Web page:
Due to his impatience, Arjun was unable to stay on the battlefield and he was forgetting himself on account of this weakness of his mind. Excessive attachment for material things puts a man in such a bewildering condition of existence. Such fearfulness and loss of mental equilibrium take place in persons who are too affected by material conditions. Arjun envisioned only painful reverses in the battlefield—he would not be happy even by gaining victory over the foe. The words nimittani viparitani are significant. When a man sees only frustration in his expectations, he thinks, "Why am I here?" Everyone is interested in himself and his own welfare. No one is interested in the Supreme Self. Arjun is showing ignorance of his real self-interest by Krishna's will. One's real self-interest lies in Vishnu, or Krsna. The conditioned soul forgets this, and therefore suffers material pains. Arjun thought that his victory in the battle would only be a cause of lamentation for him.

Text 31
Sanskrit working:

  • na ca sreyo nupasyami
  • hatva sva-janam ahave
  • na kankse vijayam krsna
  • na ca rajyam sukhani ca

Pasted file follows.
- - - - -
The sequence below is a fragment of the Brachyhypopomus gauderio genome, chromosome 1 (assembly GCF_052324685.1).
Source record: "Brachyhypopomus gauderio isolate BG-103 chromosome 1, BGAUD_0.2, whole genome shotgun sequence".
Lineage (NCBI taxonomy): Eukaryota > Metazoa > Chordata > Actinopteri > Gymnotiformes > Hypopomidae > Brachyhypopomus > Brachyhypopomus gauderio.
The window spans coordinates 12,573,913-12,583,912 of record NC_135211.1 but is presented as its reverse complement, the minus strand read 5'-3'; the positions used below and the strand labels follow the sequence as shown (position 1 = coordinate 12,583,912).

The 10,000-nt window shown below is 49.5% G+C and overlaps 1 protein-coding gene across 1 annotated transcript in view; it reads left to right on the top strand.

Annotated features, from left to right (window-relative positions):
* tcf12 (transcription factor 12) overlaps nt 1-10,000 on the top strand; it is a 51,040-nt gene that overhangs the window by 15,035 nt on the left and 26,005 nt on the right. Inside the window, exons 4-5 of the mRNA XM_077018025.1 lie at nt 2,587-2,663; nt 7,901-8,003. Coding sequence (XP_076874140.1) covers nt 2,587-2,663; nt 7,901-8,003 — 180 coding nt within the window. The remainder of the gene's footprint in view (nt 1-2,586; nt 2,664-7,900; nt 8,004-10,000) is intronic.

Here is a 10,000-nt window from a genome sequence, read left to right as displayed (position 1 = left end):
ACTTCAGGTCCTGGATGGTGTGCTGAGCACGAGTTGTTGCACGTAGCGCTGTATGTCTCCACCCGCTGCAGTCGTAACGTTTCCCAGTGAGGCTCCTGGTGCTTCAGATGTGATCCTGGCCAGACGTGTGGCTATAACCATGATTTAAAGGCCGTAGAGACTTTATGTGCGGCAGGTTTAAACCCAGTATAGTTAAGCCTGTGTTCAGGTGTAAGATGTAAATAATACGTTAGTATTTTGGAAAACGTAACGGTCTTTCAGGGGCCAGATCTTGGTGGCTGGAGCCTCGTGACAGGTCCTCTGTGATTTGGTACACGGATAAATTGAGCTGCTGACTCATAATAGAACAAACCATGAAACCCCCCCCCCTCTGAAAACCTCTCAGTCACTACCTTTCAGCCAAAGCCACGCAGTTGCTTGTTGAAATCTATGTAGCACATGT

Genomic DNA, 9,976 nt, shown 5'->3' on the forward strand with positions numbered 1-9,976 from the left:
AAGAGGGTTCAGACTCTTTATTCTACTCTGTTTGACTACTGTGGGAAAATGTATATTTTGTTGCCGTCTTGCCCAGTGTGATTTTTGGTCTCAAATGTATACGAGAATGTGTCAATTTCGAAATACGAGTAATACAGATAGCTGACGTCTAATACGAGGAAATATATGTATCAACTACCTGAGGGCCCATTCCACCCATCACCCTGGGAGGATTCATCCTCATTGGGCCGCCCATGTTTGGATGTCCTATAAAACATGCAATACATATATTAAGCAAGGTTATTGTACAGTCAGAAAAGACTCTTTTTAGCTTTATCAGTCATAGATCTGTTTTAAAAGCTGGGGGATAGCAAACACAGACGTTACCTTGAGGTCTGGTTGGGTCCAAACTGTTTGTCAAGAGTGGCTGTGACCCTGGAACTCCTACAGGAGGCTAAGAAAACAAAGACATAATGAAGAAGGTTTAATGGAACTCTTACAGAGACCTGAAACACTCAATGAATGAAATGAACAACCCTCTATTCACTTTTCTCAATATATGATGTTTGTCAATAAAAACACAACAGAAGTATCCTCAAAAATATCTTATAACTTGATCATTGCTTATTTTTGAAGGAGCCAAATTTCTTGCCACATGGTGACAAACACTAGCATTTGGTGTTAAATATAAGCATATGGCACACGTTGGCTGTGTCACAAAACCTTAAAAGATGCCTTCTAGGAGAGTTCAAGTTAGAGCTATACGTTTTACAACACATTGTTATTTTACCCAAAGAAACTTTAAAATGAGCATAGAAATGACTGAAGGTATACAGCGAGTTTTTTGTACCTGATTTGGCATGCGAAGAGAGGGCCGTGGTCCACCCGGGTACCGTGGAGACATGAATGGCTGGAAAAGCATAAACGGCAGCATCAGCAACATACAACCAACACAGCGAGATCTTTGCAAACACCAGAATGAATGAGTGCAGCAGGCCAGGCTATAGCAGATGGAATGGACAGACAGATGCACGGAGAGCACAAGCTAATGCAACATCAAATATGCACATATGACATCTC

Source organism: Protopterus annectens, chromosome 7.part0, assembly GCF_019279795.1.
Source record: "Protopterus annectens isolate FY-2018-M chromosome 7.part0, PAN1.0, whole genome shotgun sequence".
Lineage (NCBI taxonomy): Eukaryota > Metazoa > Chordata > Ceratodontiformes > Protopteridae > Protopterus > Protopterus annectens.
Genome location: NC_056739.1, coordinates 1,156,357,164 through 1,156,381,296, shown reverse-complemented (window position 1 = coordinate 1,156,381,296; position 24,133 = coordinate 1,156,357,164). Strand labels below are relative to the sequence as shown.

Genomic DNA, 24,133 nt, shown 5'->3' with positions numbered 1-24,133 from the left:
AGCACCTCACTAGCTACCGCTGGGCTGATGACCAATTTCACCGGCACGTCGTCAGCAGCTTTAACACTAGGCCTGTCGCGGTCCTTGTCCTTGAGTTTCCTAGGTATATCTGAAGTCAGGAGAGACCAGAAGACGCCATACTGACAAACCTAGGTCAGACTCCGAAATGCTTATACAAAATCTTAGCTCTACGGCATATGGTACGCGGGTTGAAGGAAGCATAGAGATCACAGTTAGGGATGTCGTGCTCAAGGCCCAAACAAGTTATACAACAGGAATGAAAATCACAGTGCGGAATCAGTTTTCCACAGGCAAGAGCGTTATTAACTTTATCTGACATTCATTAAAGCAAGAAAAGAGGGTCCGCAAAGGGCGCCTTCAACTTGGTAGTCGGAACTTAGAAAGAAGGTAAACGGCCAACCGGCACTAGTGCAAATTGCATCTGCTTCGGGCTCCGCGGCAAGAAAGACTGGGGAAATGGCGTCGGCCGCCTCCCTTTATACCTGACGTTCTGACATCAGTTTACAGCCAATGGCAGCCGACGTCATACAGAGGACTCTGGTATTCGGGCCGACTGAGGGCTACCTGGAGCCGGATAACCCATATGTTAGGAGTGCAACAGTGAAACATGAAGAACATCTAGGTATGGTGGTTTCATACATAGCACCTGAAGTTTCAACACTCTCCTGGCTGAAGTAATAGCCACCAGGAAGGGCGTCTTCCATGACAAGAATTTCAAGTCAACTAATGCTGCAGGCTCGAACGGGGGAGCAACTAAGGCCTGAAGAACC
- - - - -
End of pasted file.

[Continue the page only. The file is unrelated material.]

English Translation:
I do not see how any good can come from killing my own kinsmen in this battle, nor can I my dear Krishna desire any subsequent victory, kingdom, or happiness.

Without knowing that one's self-interest is in Vishnu (or Krishna), conditioned souls are attracted by bodily relationships, hoping to be happy in such situations. In such a blind conception of life, they forget even the causes of material happiness. Arjun appears to have even forgotten the moral codes for a kshatriya. It is said that two kinds of men, namely the kshatriya who dies directly in front of the battlefield under Krishna's personal orders and the person in the renounced order of life who is absolutely devoted to spiritual culture, are eligible to enter into the sun globe, which is so powerful and dazzling. Arjun is reluctant even to kill his enemies, let alone his relatives. He thinks that by killing his kinsmen there would be no happiness in his life, and therefore he is not willing to fight, just as a person who does not feel hunger is not inclined to cook. He has now decided to go into the forest and live a secluded life in frustration. But as a kshatriya, he requires a kingdom for his subsistence ~ because the kshatriyas cannot engage themselves in any other occupation. But Arjun has no kingdom. Arjun's sole opportunity for gaining a kingdom lies in fighting with his cousins and brothers and reclaiming the kingdom inherited from his father, which lie does not like to do. Therefore he considers himself fit to go to the forest to live a secluded life of frustration.

Text 32 - 35
Sanskrit working:

English Wording:

  • kim no rajyena govinda
  • kim bhogair jivitena va
  • yesam arthe kanksitam no
  • rajyam bhogah sukhani ca.

  • ta ime vasthita yuddhe